Jack Feldman, a University of Iowa State graduate student, found that, compared to other cities in north Fulton County, “Sandy Springs does not have the most efficient or effective government in the sample, and was below average across the board.” It actually has relatively high per capita costs, although this could also be due to it having a higher ratio of business commuters to taxpayers than nearby cities. He also found that Milton became more efficient as it transitioned from the privatization model to a public sector model, eventually surpassing Alpharetta, Johns Creek, and Roswell on a performance metric. Feldman admitted that his model was limited in its scope, primarily because he only looked at Sandy Springs when it had just one service provider, CH2M. Today, it contracts with six different companies.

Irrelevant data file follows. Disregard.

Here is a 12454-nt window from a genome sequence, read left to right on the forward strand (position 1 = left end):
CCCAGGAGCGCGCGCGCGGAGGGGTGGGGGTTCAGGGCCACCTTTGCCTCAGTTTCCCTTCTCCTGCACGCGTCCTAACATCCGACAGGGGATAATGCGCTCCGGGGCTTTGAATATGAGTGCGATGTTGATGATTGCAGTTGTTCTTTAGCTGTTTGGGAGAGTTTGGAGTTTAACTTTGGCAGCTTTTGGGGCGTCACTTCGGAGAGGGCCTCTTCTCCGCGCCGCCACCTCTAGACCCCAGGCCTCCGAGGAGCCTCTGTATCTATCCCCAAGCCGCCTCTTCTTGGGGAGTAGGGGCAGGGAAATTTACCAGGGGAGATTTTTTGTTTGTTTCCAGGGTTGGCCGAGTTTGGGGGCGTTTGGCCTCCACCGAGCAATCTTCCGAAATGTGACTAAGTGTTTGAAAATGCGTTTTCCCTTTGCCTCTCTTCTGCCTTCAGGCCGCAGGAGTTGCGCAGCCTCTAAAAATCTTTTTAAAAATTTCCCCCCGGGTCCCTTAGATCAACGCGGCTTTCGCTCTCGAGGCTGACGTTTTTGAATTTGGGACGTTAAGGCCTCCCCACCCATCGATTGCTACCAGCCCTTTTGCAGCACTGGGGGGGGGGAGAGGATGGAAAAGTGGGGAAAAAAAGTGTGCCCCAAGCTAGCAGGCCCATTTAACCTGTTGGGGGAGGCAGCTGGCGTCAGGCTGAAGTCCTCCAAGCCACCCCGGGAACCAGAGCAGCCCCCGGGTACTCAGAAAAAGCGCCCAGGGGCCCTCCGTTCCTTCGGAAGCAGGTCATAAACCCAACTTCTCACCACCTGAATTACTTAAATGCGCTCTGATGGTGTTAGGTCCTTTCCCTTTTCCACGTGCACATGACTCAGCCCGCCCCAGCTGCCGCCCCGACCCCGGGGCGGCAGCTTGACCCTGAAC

Mike Hassinger, a former communications director for the City of Brookhaven and a political consultant, is skeptical of data indicating that Sandy Springs is less efficient or costlier than similarly situated cities. Without a public-sector cost baseline for comparison, it is impossible to know how much the city either loses or saves through a privatization model. Sterling says that focusing on cost savings misses the point because “at the end of the day, [privatization] isn’t all about saving money. [It] is about getting the highest quality workers in these roles.” He and Hassinger agree that privatization’s main benefit is providing greater accountability. Private companies can remove employees more easily than the public sector and they tend to instill a culture of quality and innovation rather than complacency. Furthermore, the city ensures that the service providers themselves don’t falter by annually renewing no-work, no-pay contracts for losing bidders who can take over from the winning bidders if at any point they are unable to meet a high performance standard.